I haven't seen any research on this, but I suspect people take continuing
ed classes for the purposes of interacting with other people who share
their interests. That's the essence. That's the essence (or should be) of
all education, continuing or not.
Some probably prefer 2f2, some the net, some real-time, some asynchronous
exchange. If there seems to be a tendency now to favor f2f it's probably
because the alternatives aren't as readily available.
-->Second (and this is the rhetorical question), wouldn't these telecommuting
-->students need a pretty good chunk of hardware and software to take these
-->courses over the 'net?
Nope. (This is a nonrhetorical answer) For a couple hundred buck's worth
of machinery & less per month than most people pay for cable you can be on
the net & go like 60. As Marcy says, ubiquity (or thereabouts) is on deck.
Besides, I don't know where all this talk about 'taking courses' came
from. Courses? Take? We gotta work on our terminology (not to mention the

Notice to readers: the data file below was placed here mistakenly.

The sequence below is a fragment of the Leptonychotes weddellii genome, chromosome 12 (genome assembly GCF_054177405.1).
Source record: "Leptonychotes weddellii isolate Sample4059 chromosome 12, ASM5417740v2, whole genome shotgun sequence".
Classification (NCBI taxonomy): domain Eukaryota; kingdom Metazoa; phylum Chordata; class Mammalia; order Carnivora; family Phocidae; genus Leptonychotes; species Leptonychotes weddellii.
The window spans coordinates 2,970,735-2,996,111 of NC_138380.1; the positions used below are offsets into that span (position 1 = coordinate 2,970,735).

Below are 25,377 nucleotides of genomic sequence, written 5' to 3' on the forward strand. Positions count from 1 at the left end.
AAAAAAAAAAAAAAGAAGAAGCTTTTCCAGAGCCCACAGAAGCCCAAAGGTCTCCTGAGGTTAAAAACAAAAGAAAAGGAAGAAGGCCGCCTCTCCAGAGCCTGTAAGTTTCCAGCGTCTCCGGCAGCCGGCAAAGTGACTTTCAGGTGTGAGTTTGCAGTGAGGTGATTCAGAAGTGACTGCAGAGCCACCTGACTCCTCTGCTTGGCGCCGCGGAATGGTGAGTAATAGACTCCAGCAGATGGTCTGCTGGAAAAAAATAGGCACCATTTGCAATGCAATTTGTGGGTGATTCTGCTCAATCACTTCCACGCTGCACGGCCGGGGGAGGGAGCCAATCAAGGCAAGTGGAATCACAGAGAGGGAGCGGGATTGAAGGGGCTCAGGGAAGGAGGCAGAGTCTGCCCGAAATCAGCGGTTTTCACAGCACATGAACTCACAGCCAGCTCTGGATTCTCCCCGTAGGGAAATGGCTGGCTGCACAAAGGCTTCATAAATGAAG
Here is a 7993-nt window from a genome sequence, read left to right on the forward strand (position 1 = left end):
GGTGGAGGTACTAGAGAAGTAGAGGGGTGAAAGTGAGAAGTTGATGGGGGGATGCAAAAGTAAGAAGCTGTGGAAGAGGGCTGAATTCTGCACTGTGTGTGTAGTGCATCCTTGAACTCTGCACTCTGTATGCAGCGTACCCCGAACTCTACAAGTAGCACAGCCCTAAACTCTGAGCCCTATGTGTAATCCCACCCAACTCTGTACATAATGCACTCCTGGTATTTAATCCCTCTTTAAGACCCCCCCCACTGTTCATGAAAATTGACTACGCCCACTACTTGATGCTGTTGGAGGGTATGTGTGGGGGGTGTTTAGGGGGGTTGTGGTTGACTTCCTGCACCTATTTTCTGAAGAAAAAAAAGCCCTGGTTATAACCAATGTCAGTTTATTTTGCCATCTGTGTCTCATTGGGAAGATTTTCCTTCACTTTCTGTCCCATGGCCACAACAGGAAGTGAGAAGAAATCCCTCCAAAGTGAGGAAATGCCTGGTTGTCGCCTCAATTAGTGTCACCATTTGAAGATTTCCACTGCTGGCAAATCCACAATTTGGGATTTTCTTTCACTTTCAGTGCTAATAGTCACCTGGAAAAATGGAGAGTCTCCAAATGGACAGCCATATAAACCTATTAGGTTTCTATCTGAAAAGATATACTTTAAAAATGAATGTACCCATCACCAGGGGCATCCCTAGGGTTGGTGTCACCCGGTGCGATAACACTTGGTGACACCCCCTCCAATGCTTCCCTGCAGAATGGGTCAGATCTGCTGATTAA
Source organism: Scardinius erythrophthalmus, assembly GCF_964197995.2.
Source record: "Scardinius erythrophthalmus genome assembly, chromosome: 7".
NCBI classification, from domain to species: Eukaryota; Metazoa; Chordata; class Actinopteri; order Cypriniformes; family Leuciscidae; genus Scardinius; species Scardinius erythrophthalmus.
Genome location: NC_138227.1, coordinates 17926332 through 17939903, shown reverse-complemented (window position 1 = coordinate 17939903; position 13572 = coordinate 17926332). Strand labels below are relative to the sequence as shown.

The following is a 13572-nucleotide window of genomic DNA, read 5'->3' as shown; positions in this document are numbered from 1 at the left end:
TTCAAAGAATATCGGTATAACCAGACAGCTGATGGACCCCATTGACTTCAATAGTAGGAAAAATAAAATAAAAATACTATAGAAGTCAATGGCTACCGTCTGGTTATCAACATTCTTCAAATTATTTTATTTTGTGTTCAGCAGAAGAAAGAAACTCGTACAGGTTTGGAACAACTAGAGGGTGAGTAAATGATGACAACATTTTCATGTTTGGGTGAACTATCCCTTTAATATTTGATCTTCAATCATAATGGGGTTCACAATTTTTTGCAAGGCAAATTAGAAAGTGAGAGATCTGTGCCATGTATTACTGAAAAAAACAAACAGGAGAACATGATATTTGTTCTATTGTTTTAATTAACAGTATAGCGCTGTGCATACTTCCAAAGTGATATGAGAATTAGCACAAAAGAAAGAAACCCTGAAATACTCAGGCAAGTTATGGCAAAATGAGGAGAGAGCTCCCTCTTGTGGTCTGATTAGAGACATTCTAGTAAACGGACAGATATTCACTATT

shape of our learning environments!)
-->I guess I'm just trying to be a skeptic, not because I don't think this
-->could work, but because I think we need to be careful about leaping too far
-->ahead if this were to become a reality.
It's like playing ping-pong, isn't it? I say 'ping' you say 'pong'. You
say 'pong' and I say 'ping.' Over and over. But what the hell, I hate to
interrupt a good volley. To this, I have to say (whack):
We need to be careful not to be too careful. We can't leap too far. We
gotta leap as far as we can just to keep from falling short. Prudence can
be dangerous, my friend. We're talking about finding ways for educators to
remain relevant in society. We don't really have the luxury of time here.